“Mobility Society 2050”: Japan’s Vision for Sustainable Mobility of People, Goods, and Information

Type de publication:

Conference Paper

Source:

Gerpisa colloquium, Bordeaux (2024)

Résumé:

“Mobility Society 2050”: Japan’s Vision for Sustainable Mobility of People, Goods, and Information

 

Background, Focus and Contents of the Study (Presentation):

Since the 1970s the Japanese government had implemented programs that aimed at shifting the car market towards electromobility. These programs had all been very ambitious, however, the envisioned targets all proved to be unachievable at these times. After more than three decades of disappointing results, the Japanese government in the early 2000s discontinued these programs and applied an ordo-liberal regulatory approach by implementing ever stricter regulations with respect to fuel-efficiency of cars. These fuel efficiency targets, which the manufacturers had to achieve within a certain timeframe, provided the basis for the introduction of the eco-car subsidy scheme in 2009. With this scheme fostering in particular next generation vehicles (hybrid, plug-in hybrid, fuel-cell, battery electric, natural gas, and green diesel cars), the Japanese automobile market profoundly shifted towards more fuel-efficient and less polluting vehicles, first and foremost hybrid cars.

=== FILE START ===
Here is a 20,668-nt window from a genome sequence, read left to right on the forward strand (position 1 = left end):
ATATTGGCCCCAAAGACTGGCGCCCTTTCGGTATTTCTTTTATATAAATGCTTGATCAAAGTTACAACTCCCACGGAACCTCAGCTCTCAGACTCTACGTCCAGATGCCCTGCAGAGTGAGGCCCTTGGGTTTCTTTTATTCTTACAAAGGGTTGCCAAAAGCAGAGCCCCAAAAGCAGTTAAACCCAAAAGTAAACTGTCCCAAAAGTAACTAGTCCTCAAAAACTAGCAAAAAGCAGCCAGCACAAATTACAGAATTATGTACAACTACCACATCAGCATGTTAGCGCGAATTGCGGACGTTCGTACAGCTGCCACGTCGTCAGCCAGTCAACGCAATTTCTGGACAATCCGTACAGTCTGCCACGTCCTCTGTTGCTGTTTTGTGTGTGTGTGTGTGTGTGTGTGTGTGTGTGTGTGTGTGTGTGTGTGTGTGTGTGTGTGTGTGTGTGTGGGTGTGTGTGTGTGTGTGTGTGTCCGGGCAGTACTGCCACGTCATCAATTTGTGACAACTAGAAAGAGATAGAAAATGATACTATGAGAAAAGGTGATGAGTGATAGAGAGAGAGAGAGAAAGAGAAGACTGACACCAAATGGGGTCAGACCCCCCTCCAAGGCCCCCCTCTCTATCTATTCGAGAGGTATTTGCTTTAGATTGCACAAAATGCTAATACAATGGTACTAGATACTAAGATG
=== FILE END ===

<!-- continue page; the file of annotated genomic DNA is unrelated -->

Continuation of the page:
With the changing government’s approach, the manufacturers more and more found themselves in the situation to develop ideas not just to further increase fuel efficiency, but more and more to consider new forms of mobility that will meet the requirements of Japan’s society in the future.

In 2015, the Japanese Automobile Manufacturers Association (JAMA) presented its first mobility study titled “Automated Driving Vision”, which provided the basis for JAMA’s short-term “Mobility Vision 2030”, which was published in 2018. Reacting towards the announcement of Japan’s government in October 2020 to achieve carbon neutrality by 2050, JAMA reviewed its approach to future mobility concepts entirely and presented its long term “Mobility Vision 2050”.